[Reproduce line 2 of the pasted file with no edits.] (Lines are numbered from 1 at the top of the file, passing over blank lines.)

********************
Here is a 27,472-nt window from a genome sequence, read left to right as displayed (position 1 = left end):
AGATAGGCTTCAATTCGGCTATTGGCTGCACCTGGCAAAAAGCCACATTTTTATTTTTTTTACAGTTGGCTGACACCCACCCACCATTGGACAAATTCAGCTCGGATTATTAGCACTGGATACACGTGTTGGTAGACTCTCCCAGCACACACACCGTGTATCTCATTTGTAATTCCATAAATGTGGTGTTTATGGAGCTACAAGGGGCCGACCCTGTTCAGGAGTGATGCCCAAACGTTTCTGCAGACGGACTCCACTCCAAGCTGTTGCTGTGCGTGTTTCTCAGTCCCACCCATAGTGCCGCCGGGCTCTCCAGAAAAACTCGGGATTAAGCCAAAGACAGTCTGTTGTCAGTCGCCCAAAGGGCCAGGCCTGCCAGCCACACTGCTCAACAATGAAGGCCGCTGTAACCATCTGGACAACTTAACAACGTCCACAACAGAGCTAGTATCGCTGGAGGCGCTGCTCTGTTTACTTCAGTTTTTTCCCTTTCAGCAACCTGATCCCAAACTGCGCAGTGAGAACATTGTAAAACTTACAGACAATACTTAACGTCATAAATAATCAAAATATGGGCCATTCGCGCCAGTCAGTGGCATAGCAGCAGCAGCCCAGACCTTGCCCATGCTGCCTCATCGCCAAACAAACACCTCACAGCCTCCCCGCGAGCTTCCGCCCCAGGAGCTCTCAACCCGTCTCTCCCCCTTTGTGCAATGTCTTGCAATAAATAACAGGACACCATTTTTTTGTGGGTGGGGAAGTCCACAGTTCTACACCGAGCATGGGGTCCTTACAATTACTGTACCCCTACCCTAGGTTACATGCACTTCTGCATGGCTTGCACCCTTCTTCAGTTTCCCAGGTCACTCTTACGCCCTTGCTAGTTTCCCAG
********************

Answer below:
AGATAGGCTTCAATTCGGCTATTGGCTGCACCTGGCAAAAAGCCACATTTTTATTTTTTTTACAGTTGGCTGACACCCACCCACCATTGGACAAATTCAGCTCGGATTATTAGCACTGGATACACGTGTTGGTAGACTCTCCCAGCACACACACCGTGTATCTCATTTGTAATTCCATAAATGTGGTGTTTATGGAGCTACAAGGGGCCGACCCTGTTCAGGAGTGATGCCCAAACGTTTCTGCAGACGGACTCCACTCCAAGCTGTTGCTGTGCGTGTTTCTCAGTCCCACCCATAGTGCCGCCGGGCTCTCCAGAAAAACTCGGGATTAAGCCAAAGACAGTCTGTTGTCAGTCGCCCAAAGGGCCAGGCCTGCCAGCCACACTGCTCAACAATGAAGGCCGCTGTAACCATCTGGACAACTTAACAACGTCCACAACAGAGCTAGTATCGCTGGAGGCGCTGCTCTGTTTACTTCAGTTTTTTCCCTTTCAGCAACCTGATCCCAAACTGCGCAGTGAGAACATTGTAAAACTTACAGACAATACTTAACGTCATAAATAATCAAAATATGGGCCATTCGCGCCAGTCAGTGGCATAGCAGCAGCAGCCCAGACCTTGCCCATGCTGCCTCATCGCCAAACAAACACCTCACAGCCTCCCCGCGAGCTTCCGCCCCAGGAGCTCTCAACCCGTCTCTCCCCCTTTGTGCAATGTCTTGCAATAAATAACAGGACACCATTTTTTTGTGGGTGGGGAAGTCCACAGTTCTACACCGAGCATGGGGTCCTTACAATTACTGTACCCCTACCCTAGGTTACATGCACTTCTGCATGGCTTGCACCCTTCTTCAGTTTCCCAGGTCACTCTTACGCCCTTGCTAGTTTCCCAG